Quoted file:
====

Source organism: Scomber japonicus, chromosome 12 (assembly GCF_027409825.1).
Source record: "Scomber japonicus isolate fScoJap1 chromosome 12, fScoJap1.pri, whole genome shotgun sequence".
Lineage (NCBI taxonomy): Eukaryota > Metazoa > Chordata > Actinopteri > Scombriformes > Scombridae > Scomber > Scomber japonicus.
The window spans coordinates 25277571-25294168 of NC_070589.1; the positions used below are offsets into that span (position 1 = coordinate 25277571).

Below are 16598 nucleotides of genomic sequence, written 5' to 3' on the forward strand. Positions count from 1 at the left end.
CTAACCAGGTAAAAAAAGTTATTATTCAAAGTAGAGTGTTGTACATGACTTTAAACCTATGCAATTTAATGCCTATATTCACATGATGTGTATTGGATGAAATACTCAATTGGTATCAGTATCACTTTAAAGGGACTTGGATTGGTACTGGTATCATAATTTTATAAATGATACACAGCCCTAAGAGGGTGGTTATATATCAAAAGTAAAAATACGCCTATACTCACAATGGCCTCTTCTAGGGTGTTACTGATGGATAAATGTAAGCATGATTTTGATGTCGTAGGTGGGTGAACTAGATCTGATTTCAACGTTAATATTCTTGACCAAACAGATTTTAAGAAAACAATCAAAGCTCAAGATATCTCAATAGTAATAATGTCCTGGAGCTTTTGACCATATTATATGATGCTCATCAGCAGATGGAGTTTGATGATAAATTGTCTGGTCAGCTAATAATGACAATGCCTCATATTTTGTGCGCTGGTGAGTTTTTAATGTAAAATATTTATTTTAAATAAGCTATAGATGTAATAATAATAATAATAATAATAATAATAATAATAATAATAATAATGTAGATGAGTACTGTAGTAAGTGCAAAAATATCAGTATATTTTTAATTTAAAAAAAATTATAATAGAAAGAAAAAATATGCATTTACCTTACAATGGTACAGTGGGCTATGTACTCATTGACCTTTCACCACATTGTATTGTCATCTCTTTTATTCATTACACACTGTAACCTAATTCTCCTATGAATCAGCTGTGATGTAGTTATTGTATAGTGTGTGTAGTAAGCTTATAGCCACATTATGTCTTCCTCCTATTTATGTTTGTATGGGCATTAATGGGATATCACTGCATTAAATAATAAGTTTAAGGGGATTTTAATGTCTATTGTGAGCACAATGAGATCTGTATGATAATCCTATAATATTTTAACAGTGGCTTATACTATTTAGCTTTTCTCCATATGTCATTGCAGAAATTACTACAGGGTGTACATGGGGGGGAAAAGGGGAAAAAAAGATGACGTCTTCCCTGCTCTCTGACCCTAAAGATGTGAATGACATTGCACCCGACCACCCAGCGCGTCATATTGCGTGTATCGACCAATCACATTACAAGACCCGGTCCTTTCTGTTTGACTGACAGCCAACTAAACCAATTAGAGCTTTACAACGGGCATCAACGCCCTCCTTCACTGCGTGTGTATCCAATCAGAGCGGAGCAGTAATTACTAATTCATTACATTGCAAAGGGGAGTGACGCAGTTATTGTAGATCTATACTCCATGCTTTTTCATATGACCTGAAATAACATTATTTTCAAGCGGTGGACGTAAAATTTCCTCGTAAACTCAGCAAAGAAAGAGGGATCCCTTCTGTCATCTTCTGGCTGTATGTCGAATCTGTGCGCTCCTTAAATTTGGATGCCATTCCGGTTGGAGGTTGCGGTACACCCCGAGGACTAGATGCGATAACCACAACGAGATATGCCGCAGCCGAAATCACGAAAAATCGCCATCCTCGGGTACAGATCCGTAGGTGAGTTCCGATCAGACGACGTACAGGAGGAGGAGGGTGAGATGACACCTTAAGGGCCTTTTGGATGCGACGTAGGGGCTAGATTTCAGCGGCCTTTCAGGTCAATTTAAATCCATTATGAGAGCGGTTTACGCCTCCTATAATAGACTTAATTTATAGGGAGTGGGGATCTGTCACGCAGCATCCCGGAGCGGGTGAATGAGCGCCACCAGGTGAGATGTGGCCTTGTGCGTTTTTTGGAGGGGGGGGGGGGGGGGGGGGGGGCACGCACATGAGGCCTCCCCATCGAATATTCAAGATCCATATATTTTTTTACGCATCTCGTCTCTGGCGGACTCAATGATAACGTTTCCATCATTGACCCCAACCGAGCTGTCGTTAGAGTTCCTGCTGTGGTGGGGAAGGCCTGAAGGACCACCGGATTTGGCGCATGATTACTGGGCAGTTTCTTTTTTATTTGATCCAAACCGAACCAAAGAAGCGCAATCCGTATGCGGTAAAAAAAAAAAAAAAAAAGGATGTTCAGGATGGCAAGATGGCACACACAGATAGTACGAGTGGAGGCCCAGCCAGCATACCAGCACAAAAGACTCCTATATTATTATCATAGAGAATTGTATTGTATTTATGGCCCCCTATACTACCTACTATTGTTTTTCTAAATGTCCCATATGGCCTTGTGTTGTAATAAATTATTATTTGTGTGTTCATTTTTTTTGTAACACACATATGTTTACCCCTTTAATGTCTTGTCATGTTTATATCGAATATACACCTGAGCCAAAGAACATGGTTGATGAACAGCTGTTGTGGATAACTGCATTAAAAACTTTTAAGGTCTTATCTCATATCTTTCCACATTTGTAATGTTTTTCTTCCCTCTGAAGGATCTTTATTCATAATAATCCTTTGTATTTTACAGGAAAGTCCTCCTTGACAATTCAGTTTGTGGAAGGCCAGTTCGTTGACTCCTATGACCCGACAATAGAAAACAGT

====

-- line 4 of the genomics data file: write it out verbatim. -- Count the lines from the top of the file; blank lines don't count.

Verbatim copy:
The window spans coordinates 25277571-25294168 of NC_070589.1; the positions used below are offsets into that span (position 1 = coordinate 25277571).